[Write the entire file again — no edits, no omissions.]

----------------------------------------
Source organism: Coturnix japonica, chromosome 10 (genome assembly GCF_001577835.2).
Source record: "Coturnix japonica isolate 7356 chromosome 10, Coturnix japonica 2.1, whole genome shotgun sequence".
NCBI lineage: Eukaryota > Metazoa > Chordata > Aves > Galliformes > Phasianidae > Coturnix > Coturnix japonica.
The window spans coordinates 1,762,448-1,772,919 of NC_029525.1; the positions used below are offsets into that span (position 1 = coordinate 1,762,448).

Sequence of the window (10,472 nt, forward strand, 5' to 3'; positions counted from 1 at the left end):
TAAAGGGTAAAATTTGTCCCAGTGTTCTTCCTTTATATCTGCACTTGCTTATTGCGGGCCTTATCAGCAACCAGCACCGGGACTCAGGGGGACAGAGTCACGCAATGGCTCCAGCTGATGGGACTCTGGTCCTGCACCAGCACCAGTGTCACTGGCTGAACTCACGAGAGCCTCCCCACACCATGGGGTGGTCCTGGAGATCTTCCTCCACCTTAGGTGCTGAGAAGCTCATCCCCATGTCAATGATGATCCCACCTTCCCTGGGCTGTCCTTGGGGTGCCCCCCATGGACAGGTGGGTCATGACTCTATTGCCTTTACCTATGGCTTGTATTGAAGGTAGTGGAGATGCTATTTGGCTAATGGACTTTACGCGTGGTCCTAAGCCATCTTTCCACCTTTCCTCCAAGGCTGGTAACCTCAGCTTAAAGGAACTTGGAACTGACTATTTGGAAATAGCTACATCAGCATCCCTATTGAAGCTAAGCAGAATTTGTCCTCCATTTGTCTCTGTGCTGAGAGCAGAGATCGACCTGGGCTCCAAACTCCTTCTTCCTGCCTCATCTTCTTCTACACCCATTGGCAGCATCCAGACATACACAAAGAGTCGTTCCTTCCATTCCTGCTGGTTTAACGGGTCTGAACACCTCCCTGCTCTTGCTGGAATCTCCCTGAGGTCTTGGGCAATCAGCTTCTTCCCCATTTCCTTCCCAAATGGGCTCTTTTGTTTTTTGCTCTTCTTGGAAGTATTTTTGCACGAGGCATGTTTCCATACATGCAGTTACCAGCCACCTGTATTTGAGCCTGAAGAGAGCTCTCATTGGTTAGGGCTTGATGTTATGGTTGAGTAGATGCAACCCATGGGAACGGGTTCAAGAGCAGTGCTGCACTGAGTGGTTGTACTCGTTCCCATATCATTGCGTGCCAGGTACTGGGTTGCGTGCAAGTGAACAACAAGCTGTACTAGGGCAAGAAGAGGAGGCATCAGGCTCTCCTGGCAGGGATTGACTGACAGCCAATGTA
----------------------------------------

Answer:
Source organism: Coturnix japonica, chromosome 10 (genome assembly GCF_001577835.2).
Source record: "Coturnix japonica isolate 7356 chromosome 10, Coturnix japonica 2.1, whole genome shotgun sequence".
NCBI lineage: Eukaryota > Metazoa > Chordata > Aves > Galliformes > Phasianidae > Coturnix > Coturnix japonica.
The window spans coordinates 1,762,448-1,772,919 of NC_029525.1; the positions used below are offsets into that span (position 1 = coordinate 1,762,448).

Sequence of the window (10,472 nt, forward strand, 5' to 3'; positions counted from 1 at the left end):
TAAAGGGTAAAATTTGTCCCAGTGTTCTTCCTTTATATCTGCACTTGCTTATTGCGGGCCTTATCAGCAACCAGCACCGGGACTCAGGGGGACAGAGTCACGCAATGGCTCCAGCTGATGGGACTCTGGTCCTGCACCAGCACCAGTGTCACTGGCTGAACTCACGAGAGCCTCCCCACACCATGGGGTGGTCCTGGAGATCTTCCTCCACCTTAGGTGCTGAGAAGCTCATCCCCATGTCAATGATGATCCCACCTTCCCTGGGCTGTCCTTGGGGTGCCCCCCATGGACAGGTGGGTCATGACTCTATTGCCTTTACCTATGGCTTGTATTGAAGGTAGTGGAGATGCTATTTGGCTAATGGACTTTACGCGTGGTCCTAAGCCATCTTTCCACCTTTCCTCCAAGGCTGGTAACCTCAGCTTAAAGGAACTTGGAACTGACTATTTGGAAATAGCTACATCAGCATCCCTATTGAAGCTAAGCAGAATTTGTCCTCCATTTGTCTCTGTGCTGAGAGCAGAGATCGACCTGGGCTCCAAACTCCTTCTTCCTGCCTCATCTTCTTCTACACCCATTGGCAGCATCCAGACATACACAAAGAGTCGTTCCTTCCATTCCTGCTGGTTTAACGGGTCTGAACACCTCCCTGCTCTTGCTGGAATCTCCCTGAGGTCTTGGGCAATCAGCTTCTTCCCCATTTCCTTCCCAAATGGGCTCTTTTGTTTTTTGCTCTTCTTGGAAGTATTTTTGCACGAGGCATGTTTCCATACATGCAGTTACCAGCCACCTGTATTTGAGCCTGAAGAGAGCTCTCATTGGTTAGGGCTTGATGTTATGGTTGAGTAGATGCAACCCATGGGAACGGGTTCAAGAGCAGTGCTGCACTGAGTGGTTGTACTCGTTCCCATATCATTGCGTGCCAGGTACTGGGTTGCGTGCAAGTGAACAACAAGCTGTACTAGGGCAAGAAGAGGAGGCATCAGGCTCTCCTGGCAGGGATTGACTGACAGCCAATGTA